A senior US government official not involved in the case but familiar with the former intelligence operative told Mother Jones that the intelligence operative has been a credible source with a reliable track record of providing reliable, sensitive, and critical information to US intelligence. The officer spent almost two decades on Russian government secrets and now works with a US firm that gathers information on Russia for corporate clients. In June he was tasked with investigating Trump's Russia dealings for an opposition research project originally financed by an undisclosed Republican client.

TrumpCredit: Source.

"It started off as a fairly general inquiry," says the operative. But as he dug further, he unearthed information indicating deeper connections between Trump and the Russian government. According to his sources, "there was an established exchange of information between the Trump campaign and the Kremlin of mutual benefit." The FBI maintains, however, that the ongoing investigation has to date produced no direct links between Trump and Russia, but Democrats are unconvinced, demanding full disclosure in light of Comey’s statements about further investigations into Clinton emails.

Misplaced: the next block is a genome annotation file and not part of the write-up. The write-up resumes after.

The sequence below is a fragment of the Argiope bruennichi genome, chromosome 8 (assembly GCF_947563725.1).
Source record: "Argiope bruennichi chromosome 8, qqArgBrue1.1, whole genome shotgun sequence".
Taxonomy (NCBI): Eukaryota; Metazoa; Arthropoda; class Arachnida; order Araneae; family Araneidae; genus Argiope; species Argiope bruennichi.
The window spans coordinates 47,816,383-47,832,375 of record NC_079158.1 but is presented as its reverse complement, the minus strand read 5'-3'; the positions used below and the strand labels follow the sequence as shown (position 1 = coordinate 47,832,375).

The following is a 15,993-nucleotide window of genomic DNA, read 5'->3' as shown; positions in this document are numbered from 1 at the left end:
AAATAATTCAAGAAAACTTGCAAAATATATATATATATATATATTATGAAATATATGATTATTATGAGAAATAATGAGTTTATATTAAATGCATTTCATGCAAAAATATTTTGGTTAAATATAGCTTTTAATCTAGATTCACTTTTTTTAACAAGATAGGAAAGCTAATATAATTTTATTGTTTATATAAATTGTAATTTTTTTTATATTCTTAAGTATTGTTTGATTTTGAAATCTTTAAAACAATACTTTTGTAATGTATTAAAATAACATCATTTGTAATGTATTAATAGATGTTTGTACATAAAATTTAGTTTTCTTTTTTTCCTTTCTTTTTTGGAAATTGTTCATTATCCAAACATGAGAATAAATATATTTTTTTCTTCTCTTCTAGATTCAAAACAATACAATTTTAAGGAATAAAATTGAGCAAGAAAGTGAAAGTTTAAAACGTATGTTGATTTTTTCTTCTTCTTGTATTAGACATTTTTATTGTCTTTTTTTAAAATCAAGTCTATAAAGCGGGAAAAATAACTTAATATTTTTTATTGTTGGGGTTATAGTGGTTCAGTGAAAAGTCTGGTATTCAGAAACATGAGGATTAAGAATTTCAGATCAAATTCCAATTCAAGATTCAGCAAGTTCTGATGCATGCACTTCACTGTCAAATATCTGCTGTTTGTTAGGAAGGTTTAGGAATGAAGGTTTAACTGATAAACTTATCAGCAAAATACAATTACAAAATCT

Senate Minority Leader Harry Reid sent Comey an angry letter citing the controversy and information that Comey appears to have been sitting on: "In my communications with you and other top officials in the national security community, it has become clear that you possess explosive information about close ties and coordination between Donald Trump, his top advisors, and the Russian government––a foreign interest openly hostile to the United States, which Trump praises at every opportunity,” Reid said. “I wrote to you months ago calling for this information to be released to the public… and yet, you continue to resist calls to inform the public of this critical information.”

At the end of August, Reid also had written to Comey and demanded an investigation of the "connections between the Russian government and Donald Trump's presidential campaign." That letter indirectly referred to Carter Page, an American businessman named by Trump as one of his foreign policy advisers. Page was discovered to have financial ties to Russia and had recently visited Moscow.

TrumpSenate Minority Leader Harry Reid. (Credit: Source)

Trump has variously emphatically denied any ties to Russia despite mounting evidence plainly to the contrary, as well as his top advisors' own close connections. His critics note that Trump's tax returns could shed significant light on this question, but he has emphatically refused to release them.


NBC News also reported late last night that the FBI quietly has been conducting a preliminary inquiry into Donald Trump's former campaign manager Paul Manafort's foreign business connections, according to law enforcement and intelligence sources who spoke with NBC News.